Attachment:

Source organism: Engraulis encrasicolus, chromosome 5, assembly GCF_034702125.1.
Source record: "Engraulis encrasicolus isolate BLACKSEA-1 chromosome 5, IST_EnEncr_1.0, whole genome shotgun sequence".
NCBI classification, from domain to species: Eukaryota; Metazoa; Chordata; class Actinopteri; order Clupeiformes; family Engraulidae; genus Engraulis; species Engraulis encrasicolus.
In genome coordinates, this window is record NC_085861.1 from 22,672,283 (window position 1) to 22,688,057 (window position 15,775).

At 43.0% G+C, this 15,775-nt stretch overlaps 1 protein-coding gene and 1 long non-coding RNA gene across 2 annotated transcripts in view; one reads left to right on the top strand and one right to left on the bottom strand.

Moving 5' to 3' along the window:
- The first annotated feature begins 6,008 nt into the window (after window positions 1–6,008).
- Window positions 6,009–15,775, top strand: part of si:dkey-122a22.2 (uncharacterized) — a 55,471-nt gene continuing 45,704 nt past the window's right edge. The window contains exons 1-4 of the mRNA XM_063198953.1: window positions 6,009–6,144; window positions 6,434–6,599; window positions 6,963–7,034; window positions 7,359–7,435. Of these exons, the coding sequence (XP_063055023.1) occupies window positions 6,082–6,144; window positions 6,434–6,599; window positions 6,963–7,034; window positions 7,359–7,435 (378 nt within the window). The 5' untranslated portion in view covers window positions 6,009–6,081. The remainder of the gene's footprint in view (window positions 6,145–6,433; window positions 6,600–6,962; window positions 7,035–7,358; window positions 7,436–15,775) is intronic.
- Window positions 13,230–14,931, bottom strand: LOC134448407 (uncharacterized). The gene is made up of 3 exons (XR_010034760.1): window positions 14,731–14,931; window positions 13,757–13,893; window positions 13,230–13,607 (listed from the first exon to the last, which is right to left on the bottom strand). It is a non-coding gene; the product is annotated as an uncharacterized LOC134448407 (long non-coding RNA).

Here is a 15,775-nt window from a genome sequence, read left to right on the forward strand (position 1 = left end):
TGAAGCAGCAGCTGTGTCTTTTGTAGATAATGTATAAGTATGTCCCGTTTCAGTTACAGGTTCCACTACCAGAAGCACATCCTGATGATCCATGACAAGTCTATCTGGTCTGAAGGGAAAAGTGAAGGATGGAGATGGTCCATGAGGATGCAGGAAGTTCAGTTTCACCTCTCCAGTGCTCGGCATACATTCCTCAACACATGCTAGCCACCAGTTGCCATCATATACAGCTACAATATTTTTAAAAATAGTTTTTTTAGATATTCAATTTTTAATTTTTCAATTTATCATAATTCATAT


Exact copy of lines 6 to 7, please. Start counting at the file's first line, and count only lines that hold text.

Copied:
Moving 5' to 3' along the window:
- The first annotated feature begins 6,008 nt into the window (after window positions 1–6,008).